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Tuning in to the Epic Awards

Every year, the Epic Awards shine a spotlight on the achievements of voluntary arts groups across the UK and Ireland. With the deadline for 2018 coming up on Thursday 11 January, we take a look at last year's Scottish winners, the RE-Tune Project, which offers people with mental health difficulties the chance to make, and then play, their own stringed instrument.

RE-Tune Project - workshop

Based in a former boys’ home near Easterhouse in Glasgow, the RE-Tune project is the brainchild of David McHarg, a social worker for almost 20 years who became disillusioned with the impact his profession was having.

After re-training in woodwork and ‘luthiery’ (the craft of building and repairing stringed instruments), he set up the RE-Tune Project in 2014 in a bid to help those suffering from mental health difficulties, experiencing isolation and loneliness – and in particular, ex-service personnel suffering from post-traumatic stress disorder.

“We use anything and everything to make guitars – broomsticks, cigar boxes, skateboards," explains David. "We don’t throw anything away."

Over a series of months, participants learn how to renovate disused tools which they then use to repair donated guitars back to their former glory.

RE-Tune Project - guitar

"We get lots of donations of machinery and tools," says David. "With the tools it’s a case of the older the better – we’ve got tools made in 1895 – people throw them away because they’re rusty, but we can sort that. Not only can we bring them back to life, but they end up better than anything you can buy today. We’ll take this old chisel or old wood plane that’s been discarded, think of it when it was at the height of use, when it was loved, when it created things - let’s get it back to that."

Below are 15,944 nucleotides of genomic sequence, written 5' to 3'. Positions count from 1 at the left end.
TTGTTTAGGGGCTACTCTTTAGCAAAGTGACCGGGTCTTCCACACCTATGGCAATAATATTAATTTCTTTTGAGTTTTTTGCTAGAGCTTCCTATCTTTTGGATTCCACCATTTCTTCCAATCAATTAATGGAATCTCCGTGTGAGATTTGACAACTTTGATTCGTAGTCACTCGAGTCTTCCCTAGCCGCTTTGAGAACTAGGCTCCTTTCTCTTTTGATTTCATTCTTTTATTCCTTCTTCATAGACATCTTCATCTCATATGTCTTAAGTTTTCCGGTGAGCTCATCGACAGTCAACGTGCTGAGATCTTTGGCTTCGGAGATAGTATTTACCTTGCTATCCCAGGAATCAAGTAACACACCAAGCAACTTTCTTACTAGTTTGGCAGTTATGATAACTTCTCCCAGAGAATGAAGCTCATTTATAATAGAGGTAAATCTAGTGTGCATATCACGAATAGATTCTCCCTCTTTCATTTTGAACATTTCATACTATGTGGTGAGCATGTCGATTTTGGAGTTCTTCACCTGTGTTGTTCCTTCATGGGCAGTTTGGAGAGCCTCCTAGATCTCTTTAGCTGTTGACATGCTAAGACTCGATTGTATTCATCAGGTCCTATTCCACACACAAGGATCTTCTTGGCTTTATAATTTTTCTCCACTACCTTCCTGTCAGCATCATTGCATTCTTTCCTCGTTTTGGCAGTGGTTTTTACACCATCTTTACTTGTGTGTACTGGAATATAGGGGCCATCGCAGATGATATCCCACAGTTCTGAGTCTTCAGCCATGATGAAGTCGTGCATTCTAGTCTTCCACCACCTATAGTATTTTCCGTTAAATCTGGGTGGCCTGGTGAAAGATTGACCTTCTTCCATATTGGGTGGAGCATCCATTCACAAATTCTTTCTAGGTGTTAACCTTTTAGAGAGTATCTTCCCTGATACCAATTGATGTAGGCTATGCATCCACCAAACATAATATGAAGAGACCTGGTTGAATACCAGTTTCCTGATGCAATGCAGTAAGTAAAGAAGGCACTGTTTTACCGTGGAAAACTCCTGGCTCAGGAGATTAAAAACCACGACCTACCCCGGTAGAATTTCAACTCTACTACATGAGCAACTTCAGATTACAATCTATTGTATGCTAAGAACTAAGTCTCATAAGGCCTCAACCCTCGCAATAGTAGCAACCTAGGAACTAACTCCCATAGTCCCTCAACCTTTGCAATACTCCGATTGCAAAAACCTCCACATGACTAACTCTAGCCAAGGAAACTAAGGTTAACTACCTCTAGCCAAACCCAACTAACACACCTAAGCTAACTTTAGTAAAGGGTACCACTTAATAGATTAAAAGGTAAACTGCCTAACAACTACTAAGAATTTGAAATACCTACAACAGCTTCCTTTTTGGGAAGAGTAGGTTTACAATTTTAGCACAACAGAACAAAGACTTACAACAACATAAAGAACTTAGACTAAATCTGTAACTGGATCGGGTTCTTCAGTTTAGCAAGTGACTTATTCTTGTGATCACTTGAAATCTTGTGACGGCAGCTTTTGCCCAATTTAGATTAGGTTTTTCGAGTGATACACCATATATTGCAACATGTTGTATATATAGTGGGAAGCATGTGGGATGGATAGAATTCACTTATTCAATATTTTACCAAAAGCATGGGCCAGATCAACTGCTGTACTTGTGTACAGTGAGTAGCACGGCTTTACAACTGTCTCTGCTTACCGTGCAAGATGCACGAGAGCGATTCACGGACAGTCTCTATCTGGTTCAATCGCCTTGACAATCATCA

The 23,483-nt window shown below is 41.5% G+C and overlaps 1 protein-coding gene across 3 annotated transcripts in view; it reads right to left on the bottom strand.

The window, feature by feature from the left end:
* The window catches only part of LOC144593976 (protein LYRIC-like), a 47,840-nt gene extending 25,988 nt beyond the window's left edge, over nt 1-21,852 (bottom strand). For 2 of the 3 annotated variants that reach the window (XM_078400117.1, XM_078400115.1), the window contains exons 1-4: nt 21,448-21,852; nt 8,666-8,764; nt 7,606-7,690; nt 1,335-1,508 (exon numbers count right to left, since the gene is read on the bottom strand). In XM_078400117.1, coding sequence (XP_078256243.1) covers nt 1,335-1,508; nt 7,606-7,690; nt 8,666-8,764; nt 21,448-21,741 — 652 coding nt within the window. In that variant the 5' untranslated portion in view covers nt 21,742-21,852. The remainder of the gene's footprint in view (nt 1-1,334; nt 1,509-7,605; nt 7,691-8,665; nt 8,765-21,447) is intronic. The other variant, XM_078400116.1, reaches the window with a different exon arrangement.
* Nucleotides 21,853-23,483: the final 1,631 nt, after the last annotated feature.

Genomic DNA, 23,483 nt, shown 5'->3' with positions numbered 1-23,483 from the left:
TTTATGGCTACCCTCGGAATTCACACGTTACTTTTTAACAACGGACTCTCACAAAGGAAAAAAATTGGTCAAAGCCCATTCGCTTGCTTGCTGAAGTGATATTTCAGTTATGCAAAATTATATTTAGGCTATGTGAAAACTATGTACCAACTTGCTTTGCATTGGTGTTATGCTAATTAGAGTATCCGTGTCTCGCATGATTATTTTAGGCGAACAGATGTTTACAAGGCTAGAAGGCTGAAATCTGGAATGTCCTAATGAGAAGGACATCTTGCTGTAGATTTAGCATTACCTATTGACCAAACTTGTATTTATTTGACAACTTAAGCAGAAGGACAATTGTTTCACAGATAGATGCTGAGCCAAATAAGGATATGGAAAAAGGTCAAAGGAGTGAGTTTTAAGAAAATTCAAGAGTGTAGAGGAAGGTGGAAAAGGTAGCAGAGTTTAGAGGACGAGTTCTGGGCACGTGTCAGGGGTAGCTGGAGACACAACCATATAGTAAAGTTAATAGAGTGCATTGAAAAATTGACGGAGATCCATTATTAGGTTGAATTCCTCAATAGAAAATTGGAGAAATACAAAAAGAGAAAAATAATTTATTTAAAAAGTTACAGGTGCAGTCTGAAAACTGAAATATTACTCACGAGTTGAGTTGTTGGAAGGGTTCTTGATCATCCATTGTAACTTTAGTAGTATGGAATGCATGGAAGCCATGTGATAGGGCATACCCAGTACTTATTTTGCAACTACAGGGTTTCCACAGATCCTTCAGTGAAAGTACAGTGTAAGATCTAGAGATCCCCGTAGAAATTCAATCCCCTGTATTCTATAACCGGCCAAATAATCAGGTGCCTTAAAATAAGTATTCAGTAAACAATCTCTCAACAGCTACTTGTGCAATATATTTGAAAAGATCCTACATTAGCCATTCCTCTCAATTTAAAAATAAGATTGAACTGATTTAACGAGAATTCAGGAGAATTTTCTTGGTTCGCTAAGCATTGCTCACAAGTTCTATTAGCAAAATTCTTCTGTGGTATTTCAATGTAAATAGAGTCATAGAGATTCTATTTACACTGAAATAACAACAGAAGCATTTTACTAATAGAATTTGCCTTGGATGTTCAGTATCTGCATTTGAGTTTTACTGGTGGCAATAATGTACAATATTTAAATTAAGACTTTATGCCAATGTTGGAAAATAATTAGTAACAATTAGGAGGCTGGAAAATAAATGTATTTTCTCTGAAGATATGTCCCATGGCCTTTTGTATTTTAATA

RE-Tune Project - finished guitar

Through this process, it's not just the tools being transformed. "The guys understand that as well as what they’re building, being here is also about their personal journey. They speak about how their minds have changed about their whole situation – it’s a therapy, and it gets deep the chat in here – the men are very supportive of one another."

Some participants even go on to become trainers at the project themselves, passing on the skills they have learned. "Our whole ethos here is after a year, once you’ve learned the skills, you pass it on.”

David is a volunteer, as is the very supportive committee that helps run the project. Together they have helped many men re-claim their self-respect and self-esteem, giving them a second chance in life, just like the tools and instruments they work with.

The Scotland award alone was very special but to be chosen for the Peer Award takes it to another level. It really does make a difference.- David McHarg, RE-Tune

At a glittering awards ceremony in Gateshead back in March, RE-Tune not only won the Scotland Epic Award, but also the ‘Peer Award for Excellence’, a special award voted for by all the shortlisted groups across the UK.

RE-Tune Epic Awards Scotland Winners 2017

“It was a special honour to win the Epic Awards for Scotland, out of all the other superb voluntary projects," says David. "Working with people to improve their quality of life, and participation in creative arts, is a reward in itself but to be recognised for this is a massive boost to how we go on working. It makes it fresh and re-energised, with a focus on growth and more participation.

"The Scotland award alone was very special but to be chosen for the Peer Award takes it to another level. From all at the RE-Tune Project, thank you - this really does make a difference.”

The Epic Awards are an annual chance for your creative group or project to be recognised for the incredible work you've done over the past year. Applications are simple and straightforward, and are open until 5pm on Thursday 11 January 2018.

2017 Epic Awards winners

Special thanks to Kelly Donaldson and Voluntary Arts Scotland for providing this feature.

This article was published on 22 Dec 2017